The negative impact of end-of-semester stress on student physical and mental health
According to the Anxiety and Depression Association of America (ADAA), 80% of U.S. students report feeling stressed “sometimes or often.” Prolonged stress can lead to the development of mental health conditions including depression, anxiety, substance misuse, and more. It can also introduce physical conditions. Here are some common symptoms:
Many students may feel overwhelmed with workload and deadlines, have worries about grades and academic performance, or face a fear of failure or not meeting expectations.
Just as stress can manifest mental health symptoms, there can be physical symptoms for students such as headaches or migraines, stomachaches or nausea, low energy, fatigue or exhaustion, and difficulty sleeping or insomnia.
Stress can also cause students to have difficulty concentrating or focusing on tasks, memory problems or forgetfulness, and difficulty making decisions or poor judgment.
For some students, stress may cause behavioral issues such as procrastination or avoidance of responsibilities, change in eating habits, and increased use of drugs or alcohol.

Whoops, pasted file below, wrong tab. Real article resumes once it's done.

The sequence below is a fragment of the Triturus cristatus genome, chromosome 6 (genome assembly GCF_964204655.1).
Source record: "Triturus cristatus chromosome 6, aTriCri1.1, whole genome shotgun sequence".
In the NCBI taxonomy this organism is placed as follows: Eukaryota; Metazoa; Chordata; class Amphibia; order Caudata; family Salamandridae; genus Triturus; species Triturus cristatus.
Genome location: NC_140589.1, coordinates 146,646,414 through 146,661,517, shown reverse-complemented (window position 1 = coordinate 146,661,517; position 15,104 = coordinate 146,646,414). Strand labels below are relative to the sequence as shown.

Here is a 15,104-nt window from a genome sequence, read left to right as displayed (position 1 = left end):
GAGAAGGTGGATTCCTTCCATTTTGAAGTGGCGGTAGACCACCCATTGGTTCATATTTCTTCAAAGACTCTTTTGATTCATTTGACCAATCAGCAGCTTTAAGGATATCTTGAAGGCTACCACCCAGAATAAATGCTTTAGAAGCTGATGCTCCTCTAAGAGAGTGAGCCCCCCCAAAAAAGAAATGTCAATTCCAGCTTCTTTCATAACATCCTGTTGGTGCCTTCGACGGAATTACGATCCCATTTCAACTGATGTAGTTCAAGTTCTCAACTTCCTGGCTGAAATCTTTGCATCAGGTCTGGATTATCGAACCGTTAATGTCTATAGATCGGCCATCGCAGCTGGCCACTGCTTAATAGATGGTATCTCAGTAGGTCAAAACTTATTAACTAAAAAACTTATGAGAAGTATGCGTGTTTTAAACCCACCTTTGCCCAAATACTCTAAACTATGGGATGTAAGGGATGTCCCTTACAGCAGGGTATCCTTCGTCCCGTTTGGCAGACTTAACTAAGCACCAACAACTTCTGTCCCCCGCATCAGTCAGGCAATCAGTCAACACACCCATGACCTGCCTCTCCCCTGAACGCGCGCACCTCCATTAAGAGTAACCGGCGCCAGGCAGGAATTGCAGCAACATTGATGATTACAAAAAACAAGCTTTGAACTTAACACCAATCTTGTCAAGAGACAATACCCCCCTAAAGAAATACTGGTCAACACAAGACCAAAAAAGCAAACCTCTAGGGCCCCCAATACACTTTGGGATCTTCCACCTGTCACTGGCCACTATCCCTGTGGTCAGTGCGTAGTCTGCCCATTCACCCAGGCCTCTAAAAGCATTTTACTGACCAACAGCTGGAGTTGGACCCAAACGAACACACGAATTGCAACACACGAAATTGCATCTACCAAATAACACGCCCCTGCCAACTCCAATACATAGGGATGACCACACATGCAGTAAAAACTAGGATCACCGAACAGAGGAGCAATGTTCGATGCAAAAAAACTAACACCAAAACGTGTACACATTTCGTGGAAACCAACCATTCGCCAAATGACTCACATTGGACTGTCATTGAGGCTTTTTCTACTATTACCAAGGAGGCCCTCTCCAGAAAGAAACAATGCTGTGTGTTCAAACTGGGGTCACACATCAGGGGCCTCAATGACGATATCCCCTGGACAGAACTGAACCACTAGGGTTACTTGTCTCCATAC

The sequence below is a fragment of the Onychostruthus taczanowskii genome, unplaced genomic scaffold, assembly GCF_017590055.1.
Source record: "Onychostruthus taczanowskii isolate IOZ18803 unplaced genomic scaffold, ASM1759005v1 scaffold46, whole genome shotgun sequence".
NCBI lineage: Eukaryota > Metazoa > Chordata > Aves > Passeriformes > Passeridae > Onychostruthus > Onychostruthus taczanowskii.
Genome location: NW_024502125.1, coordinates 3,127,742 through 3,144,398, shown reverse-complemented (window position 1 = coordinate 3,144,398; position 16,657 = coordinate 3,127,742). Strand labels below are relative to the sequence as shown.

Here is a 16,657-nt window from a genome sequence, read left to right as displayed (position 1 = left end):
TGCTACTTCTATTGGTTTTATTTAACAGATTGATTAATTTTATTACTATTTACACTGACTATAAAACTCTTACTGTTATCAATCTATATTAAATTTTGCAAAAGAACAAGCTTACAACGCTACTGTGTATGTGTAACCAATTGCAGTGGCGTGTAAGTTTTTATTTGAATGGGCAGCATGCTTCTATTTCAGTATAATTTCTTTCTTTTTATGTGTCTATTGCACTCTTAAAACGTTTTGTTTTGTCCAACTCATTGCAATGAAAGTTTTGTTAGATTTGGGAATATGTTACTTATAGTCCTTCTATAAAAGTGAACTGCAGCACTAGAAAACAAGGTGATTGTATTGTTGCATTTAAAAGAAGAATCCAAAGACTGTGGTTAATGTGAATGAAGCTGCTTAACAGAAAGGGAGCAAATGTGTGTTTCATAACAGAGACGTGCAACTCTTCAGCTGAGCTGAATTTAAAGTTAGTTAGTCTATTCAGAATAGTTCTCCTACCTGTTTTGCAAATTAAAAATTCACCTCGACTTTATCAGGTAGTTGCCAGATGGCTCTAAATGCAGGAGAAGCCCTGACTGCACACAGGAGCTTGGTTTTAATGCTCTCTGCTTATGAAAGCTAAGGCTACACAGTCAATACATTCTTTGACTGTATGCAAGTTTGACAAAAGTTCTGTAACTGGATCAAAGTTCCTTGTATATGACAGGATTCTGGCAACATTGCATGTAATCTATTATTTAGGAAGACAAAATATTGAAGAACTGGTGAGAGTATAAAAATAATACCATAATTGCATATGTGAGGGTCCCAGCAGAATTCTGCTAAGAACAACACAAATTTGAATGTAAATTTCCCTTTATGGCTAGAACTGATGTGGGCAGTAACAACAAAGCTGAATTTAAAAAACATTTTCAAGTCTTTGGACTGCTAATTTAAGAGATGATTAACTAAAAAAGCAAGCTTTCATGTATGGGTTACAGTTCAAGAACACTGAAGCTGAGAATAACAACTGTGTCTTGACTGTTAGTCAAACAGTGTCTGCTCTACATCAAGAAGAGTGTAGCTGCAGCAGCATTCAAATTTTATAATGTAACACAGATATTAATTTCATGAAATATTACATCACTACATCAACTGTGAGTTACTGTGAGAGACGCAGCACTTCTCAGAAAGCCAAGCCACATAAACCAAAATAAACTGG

By being aware of these types of symptoms, higher education professionals can support and empower students in managing their stress and promoting their overall well-being.
Five ways to help students manage end-of-semester stress
Higher education leaders can take steps to support students in managing end-of-year stress through a variety of strategies and resources.
1. Promote healthy sleeping habits, diets, and exercise
Getting the right amount of sleep improves concentration, academic performance, and overall focus. Services like TimelyCare’s health coaches are a great resource to help students create a sleep, diet, and exercise schedule that works for them. By partnering with students, a health coach can help students develop sustainable behavior change based on their unique needs. For example, a health coach can help students create a plan for stress management, time management, healthy eating habits, healthy relationships, substance use/misuse, movement/physical activity, and sleep improvement.